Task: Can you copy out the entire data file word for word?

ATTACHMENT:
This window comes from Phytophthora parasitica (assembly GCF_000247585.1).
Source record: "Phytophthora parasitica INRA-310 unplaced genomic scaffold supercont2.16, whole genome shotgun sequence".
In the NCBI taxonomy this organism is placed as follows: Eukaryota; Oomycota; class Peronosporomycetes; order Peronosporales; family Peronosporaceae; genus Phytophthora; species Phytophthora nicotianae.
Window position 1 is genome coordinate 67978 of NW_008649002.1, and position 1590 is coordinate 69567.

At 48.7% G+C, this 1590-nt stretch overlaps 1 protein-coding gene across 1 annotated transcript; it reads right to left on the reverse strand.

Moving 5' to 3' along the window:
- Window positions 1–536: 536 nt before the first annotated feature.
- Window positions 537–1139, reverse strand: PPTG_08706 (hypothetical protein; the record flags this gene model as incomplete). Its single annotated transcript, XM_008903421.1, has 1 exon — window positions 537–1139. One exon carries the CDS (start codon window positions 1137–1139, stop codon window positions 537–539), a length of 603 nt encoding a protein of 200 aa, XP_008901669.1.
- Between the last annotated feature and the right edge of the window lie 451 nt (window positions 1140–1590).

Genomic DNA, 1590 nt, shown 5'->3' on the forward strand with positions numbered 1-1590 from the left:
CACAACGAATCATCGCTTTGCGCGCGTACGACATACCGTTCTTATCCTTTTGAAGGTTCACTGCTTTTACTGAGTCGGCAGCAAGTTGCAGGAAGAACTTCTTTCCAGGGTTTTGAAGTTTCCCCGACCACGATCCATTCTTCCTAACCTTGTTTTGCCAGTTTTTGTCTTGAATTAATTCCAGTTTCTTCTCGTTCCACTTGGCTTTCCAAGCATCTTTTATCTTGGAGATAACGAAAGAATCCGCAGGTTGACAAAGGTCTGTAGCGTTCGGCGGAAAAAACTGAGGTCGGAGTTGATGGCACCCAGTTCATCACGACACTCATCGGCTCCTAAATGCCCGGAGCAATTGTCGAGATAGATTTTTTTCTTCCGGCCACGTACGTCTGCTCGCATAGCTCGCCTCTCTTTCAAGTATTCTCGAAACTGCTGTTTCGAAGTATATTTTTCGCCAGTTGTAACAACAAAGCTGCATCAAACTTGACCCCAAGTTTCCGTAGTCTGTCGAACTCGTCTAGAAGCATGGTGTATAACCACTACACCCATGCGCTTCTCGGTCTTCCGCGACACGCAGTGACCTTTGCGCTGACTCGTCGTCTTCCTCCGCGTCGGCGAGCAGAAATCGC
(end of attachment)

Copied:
This window comes from Phytophthora parasitica (assembly GCF_000247585.1).
Source record: "Phytophthora parasitica INRA-310 unplaced genomic scaffold supercont2.16, whole genome shotgun sequence".
In the NCBI taxonomy this organism is placed as follows: Eukaryota; Oomycota; class Peronosporomycetes; order Peronosporales; family Peronosporaceae; genus Phytophthora; species Phytophthora nicotianae.
Window position 1 is genome coordinate 67978 of NW_008649002.1, and position 1590 is coordinate 69567.

At 48.7% G+C, this 1590-nt stretch overlaps 1 protein-coding gene across 1 annotated transcript; it reads right to left on the reverse strand.

Moving 5' to 3' along the window:
- Window positions 1–536: 536 nt before the first annotated feature.
- Window positions 537–1139, reverse strand: PPTG_08706 (hypothetical protein; the record flags this gene model as incomplete). Its single annotated transcript, XM_008903421.1, has 1 exon — window positions 537–1139. One exon carries the CDS (start codon window positions 1137–1139, stop codon window positions 537–539), a length of 603 nt encoding a protein of 200 aa, XP_008901669.1.
- Between the last annotated feature and the right edge of the window lie 451 nt (window positions 1140–1590).

Genomic DNA, 1590 nt, shown 5'->3' on the forward strand with positions numbered 1-1590 from the left:
CACAACGAATCATCGCTTTGCGCGCGTACGACATACCGTTCTTATCCTTTTGAAGGTTCACTGCTTTTACTGAGTCGGCAGCAAGTTGCAGGAAGAACTTCTTTCCAGGGTTTTGAAGTTTCCCCGACCACGATCCATTCTTCCTAACCTTGTTTTGCCAGTTTTTGTCTTGAATTAATTCCAGTTTCTTCTCGTTCCACTTGGCTTTCCAAGCATCTTTTATCTTGGAGATAACGAAAGAATCCGCAGGTTGACAAAGGTCTGTAGCGTTCGGCGGAAAAAACTGAGGTCGGAGTTGATGGCACCCAGTTCATCACGACACTCATCGGCTCCTAAATGCCCGGAGCAATTGTCGAGATAGATTTTTTTCTTCCGGCCACGTACGTCTGCTCGCATAGCTCGCCTCTCTTTCAAGTATTCTCGAAACTGCTGTTTCGAAGTATATTTTTCGCCAGTTGTAACAACAAAGCTGCATCAAACTTGACCCCAAGTTTCCGTAGTCTGTCGAACTCGTCTAGAAGCATGGTGTATAACCACTACACCCATGCGCTTCTCGGTCTTCCGCGACACGCAGTGACCTTTGCGCTGACTCGTCGTCTTCCTCCGCGTCGGCGAGCAGAAATCGC